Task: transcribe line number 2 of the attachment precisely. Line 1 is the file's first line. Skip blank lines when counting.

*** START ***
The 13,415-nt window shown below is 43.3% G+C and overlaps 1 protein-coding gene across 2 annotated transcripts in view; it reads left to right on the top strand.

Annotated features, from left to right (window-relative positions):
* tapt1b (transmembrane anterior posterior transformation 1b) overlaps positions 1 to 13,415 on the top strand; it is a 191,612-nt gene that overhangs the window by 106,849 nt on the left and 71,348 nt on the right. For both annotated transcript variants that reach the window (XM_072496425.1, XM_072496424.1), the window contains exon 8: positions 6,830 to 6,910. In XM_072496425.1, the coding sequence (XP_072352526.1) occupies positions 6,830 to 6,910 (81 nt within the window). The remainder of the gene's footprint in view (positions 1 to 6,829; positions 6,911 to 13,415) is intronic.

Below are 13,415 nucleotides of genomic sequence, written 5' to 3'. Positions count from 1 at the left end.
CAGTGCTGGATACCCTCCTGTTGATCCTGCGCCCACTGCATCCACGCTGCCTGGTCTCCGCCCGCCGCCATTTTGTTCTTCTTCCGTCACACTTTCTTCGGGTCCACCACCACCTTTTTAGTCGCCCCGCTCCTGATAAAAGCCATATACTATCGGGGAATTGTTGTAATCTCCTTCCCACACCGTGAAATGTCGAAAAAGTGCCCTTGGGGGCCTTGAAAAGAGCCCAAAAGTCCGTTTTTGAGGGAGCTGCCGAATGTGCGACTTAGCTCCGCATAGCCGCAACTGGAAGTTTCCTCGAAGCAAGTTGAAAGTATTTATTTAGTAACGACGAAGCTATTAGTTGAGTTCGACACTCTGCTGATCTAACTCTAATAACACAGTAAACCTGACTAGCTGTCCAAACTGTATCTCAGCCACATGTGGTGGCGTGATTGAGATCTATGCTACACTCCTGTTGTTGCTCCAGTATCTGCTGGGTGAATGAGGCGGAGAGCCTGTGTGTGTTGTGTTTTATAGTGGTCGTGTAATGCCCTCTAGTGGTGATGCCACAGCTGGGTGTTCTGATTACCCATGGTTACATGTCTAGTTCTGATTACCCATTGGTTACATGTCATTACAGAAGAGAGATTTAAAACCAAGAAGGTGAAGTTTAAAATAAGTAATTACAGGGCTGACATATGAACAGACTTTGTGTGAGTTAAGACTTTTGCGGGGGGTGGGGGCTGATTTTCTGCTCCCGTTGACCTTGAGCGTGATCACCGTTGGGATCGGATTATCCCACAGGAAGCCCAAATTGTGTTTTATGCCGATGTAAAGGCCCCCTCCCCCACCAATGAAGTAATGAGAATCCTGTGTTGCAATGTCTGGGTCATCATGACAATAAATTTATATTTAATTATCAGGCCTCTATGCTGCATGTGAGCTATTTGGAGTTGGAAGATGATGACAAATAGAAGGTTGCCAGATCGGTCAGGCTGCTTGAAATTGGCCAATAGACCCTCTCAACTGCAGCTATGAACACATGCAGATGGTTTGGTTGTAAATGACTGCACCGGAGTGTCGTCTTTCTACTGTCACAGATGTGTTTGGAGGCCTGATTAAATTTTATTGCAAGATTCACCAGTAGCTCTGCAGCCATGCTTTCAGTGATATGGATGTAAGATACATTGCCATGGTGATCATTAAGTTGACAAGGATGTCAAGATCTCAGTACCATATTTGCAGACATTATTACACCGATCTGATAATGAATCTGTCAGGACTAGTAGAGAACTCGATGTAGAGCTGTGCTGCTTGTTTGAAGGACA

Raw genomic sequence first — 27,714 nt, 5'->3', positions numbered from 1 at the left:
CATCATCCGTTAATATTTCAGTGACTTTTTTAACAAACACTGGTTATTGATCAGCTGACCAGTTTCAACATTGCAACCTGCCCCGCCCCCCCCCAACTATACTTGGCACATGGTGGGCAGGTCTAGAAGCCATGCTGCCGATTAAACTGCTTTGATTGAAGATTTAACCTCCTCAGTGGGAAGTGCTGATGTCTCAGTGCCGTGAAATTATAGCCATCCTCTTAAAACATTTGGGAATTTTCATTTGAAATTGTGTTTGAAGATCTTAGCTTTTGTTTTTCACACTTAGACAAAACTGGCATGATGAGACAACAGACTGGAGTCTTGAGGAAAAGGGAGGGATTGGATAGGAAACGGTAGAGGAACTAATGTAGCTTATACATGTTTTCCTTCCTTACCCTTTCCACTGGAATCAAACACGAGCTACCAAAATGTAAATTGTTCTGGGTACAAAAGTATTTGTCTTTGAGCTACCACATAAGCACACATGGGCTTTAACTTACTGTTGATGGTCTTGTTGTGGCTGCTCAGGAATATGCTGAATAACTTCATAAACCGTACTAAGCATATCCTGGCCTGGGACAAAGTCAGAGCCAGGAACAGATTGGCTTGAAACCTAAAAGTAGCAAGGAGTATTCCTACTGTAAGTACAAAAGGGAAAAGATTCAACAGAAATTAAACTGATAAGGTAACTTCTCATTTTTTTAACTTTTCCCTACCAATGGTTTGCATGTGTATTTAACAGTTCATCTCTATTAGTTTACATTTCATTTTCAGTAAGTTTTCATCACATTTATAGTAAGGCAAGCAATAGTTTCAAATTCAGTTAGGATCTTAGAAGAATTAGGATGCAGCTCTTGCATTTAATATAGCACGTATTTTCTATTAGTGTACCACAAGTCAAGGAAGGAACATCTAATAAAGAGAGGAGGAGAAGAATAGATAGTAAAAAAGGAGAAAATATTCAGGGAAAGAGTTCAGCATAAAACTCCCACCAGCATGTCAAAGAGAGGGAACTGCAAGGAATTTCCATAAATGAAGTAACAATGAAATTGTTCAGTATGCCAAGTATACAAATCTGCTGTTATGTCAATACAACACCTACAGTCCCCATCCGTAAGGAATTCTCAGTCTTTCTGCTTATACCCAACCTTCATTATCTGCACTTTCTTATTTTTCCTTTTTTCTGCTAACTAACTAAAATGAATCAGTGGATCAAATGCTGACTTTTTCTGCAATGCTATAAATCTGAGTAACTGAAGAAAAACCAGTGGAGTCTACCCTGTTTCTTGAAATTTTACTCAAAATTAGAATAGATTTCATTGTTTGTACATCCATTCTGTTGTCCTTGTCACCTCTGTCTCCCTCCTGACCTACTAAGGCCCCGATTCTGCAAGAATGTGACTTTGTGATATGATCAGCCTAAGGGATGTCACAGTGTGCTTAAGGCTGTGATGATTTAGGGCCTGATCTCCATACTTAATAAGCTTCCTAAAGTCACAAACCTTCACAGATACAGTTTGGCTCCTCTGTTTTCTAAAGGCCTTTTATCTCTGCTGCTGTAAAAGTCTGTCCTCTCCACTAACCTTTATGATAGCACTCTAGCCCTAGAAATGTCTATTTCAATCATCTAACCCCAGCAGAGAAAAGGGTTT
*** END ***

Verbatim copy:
Annotated features, from left to right (window-relative positions):